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Royal Rumble: Awujale Is The Last Among Major Yoruba Kings – Alake Insists

Source: thewillnigeria.com
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SAN FRANCISCO, March 15, (THEWILL) – The Alake of Egbaland, Oba Adedotun Gbadebo on Monday replied the Awujale of Ijebuland, Oba Sikiru Adetona, by insisting that the Awujale remained the last in the echelon of the big five traditional rulers in Yorubaland.

The royal diatribe started when the Alake ranked the Awujale as occupying the last position after the Ooni of Ife, Alaafin of Oyo, Oba of Benin and Alake of Egbaland, stressing that the listing “was supported by documentary evidence and I therefore stand by my position”.

In his retort, Oba Adetona claimed at an event in Lagos last Thursday that the Alake was a junior chief in Egba forest under the Alaafin and that Alake is also of the same status with some Ijebu obas such as the Ebumawe of Ago -Iwoye who are under his (Adetona's) jurisdiction.

But speaking through 22 Egba chiefs, including 15 Ogboni chiefs who gathered in Ake Palace, Abeokuta, the Ogun State capital, Oba Gbadebo informed his Ijebuland counterpart that the ranking of the Yoruba traditional rulers was carried out in 1937 by the then Ooni of Ife.

Reading a prepared speech signed by the Balogun of Egbaland, Chief Sikirulai Atobatele at a press briefing, the Baaroyin of Egbaland, Chief Layi Labode said the ranking took place at the Central Native Council meeting in Lagos and was chaired by the Governor – General, Sir William Macgregor.

Labode affirmed that those who attended the said 1937 meeting held in the Government House in Lagos, were the Ooni of Ife, the Alaafin of Oyo, Oba of Benin, Alake of Abeokuta and the Awujale of Ijebu – Ode.

He explained that their concern about Awujale's comment is based on the monarch's “self – indulgence to churn out outright historical falsehoods in the presence of knowledgeable Nigerians”.

The Baaroyin said “historically speaking, Alake was higher by salary differentials paid by the Colonial Government” at the time, adding that the Alake of Abeokuta earned £2,250 while the Awujale of Ijebu – Ode earned £1,700 during the colonial era.

“Awujale (claimed he) made several calls to Alake to confirm if Alake actually made the statement on Yoruba Obas ranking. Awujale also claimed that Oba Rilwan Akiolu, the Oba of Lagos, also contacted Alake on the same issue which Alake again denied.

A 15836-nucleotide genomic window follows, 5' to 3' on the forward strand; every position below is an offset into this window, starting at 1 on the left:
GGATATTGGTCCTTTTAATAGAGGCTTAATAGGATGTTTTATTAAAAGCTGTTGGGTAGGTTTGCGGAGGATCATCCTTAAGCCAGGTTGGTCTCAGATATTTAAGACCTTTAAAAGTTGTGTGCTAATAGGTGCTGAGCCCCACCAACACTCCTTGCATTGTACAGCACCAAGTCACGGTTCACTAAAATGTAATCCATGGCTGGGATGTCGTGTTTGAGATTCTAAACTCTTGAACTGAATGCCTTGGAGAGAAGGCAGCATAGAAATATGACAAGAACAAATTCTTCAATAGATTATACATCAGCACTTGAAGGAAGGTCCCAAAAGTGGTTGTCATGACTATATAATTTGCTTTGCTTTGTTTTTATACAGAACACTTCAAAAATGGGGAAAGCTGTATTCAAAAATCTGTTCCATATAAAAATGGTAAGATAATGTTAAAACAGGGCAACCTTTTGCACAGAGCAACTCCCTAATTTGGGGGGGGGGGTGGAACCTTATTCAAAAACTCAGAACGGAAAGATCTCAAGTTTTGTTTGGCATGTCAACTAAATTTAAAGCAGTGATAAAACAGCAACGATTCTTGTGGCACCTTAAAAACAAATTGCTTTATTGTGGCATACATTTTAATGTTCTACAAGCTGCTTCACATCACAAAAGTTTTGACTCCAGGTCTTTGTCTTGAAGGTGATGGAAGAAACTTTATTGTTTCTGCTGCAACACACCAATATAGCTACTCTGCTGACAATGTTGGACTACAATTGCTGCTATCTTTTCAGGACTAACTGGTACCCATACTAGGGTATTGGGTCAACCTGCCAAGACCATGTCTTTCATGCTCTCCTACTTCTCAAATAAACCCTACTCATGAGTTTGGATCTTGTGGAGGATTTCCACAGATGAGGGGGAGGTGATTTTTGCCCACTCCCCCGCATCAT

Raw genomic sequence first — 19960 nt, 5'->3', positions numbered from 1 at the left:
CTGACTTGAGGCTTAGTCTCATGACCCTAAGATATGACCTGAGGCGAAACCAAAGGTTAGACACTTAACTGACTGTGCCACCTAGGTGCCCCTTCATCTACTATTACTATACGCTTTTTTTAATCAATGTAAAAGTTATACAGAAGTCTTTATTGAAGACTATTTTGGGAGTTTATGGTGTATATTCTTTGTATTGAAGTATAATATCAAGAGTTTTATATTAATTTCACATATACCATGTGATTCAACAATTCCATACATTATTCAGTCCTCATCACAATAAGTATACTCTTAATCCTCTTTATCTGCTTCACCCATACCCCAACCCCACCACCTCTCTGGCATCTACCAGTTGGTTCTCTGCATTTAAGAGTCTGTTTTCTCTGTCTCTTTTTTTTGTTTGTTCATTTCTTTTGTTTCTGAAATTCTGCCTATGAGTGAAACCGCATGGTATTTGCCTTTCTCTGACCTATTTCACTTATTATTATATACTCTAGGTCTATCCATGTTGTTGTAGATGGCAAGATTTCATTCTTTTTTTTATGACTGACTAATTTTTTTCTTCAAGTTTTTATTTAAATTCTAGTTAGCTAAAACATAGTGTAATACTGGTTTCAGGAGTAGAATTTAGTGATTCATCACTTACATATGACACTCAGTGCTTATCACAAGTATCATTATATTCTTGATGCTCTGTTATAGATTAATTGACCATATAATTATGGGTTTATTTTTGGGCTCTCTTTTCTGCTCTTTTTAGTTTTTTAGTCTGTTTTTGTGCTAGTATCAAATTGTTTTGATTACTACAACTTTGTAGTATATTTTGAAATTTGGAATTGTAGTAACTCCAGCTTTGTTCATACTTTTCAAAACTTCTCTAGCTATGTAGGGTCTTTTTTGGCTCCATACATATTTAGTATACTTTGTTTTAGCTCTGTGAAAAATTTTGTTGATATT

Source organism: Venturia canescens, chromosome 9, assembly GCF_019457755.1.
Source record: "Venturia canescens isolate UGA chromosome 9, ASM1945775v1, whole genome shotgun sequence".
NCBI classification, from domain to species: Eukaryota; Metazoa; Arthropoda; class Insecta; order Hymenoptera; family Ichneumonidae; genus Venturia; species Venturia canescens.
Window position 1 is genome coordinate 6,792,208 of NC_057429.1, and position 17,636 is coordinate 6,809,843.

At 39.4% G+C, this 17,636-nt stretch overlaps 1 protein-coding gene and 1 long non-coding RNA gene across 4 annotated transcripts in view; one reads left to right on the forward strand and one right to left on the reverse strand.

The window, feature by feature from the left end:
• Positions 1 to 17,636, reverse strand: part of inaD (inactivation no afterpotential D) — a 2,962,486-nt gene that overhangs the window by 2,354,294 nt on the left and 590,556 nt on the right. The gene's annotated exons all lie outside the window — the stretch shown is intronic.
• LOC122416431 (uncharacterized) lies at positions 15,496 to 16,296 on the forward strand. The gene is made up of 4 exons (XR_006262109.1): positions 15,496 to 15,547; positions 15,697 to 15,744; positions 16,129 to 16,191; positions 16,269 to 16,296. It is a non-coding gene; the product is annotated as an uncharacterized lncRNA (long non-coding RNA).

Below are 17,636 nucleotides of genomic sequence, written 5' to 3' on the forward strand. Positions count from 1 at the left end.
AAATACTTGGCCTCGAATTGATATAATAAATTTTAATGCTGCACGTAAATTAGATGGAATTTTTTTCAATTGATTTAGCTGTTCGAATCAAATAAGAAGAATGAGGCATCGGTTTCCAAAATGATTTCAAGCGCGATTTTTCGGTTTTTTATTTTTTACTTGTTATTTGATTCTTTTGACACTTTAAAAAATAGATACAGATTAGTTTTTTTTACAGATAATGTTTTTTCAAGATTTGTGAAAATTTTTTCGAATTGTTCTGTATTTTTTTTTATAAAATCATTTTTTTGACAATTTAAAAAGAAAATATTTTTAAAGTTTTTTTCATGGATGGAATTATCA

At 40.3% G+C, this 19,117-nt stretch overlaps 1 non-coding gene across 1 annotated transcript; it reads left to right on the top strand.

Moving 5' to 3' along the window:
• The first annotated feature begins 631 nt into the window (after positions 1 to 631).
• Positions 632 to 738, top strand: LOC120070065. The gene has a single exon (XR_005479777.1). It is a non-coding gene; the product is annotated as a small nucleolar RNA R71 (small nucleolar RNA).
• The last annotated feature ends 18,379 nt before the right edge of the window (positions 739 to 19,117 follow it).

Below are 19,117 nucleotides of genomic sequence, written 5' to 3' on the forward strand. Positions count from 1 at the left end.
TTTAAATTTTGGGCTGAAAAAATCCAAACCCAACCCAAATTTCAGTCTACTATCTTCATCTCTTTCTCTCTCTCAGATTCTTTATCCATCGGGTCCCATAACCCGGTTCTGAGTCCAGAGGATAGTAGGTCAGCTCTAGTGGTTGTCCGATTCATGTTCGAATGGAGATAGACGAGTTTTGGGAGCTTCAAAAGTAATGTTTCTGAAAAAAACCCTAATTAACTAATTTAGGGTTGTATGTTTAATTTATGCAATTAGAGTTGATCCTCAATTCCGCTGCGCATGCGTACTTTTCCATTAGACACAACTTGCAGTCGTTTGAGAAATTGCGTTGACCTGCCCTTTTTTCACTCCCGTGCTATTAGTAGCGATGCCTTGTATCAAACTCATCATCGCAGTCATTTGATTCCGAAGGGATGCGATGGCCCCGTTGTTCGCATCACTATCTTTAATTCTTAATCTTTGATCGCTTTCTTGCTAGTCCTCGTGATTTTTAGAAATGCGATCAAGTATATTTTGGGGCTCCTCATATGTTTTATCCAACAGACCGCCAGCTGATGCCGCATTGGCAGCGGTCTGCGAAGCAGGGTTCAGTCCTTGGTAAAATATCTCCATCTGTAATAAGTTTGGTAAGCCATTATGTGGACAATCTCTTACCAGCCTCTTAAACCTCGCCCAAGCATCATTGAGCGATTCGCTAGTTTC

“(The fact) both Awujale and Oba of Lagos actually called Alake on the ranking of Yoruba Obas, Alake responded that his ranking was supported by documentary evidence and he therefore stands by his position,” Labode said.

He and Media aide of the Alake also refuted claims by Oba Adetona that the Alake was a junior chief in Egba forest under Alaafin where he (Alake) fled to Ibadan and later to Abeokuta and met the Osile, Olowu, Agura and Olubara on ground.

On the contrary, the Baaroyin of Egbaland explained that 20 Alakes had reigned in Egba forest prior to the founding of Abeokuta, explaining that that there was also no Alake who fled to Ibadan or took refuge there.

According to him, the Egba arrived and settled in Abeokuta in 1830 with the first Alake installed in 1854 followed by the Olowu in 1855, the Agura in 1870 and Osile in 1897.

He stressed that by the Egba United Government Proclamation of February 1, 1898, and approved by the then Governor of Lagos, the Egba cabinet had Alake as President, Osile Minister of Justice, Agura Minister of Communications and Works and the Olowu, the Minister of Finance.

Labode further stated that some of the comments on Alake by Oba Adetona were “uncalled for and neither civil nor decent,” but said the Egba chiefs would not “defile the sacred Yoruba traditional institution and therefore, refrain from trading insult with a highly regarded monarch of his (Awujale's) status”.

Also present at the briefing were Bameto of Egbaland, Chief George Taylor, the Ilagbe of Egbaland, Chief Akin Akinwale, and the Balogun of Ilaho, Chief Adebayo Soyoye.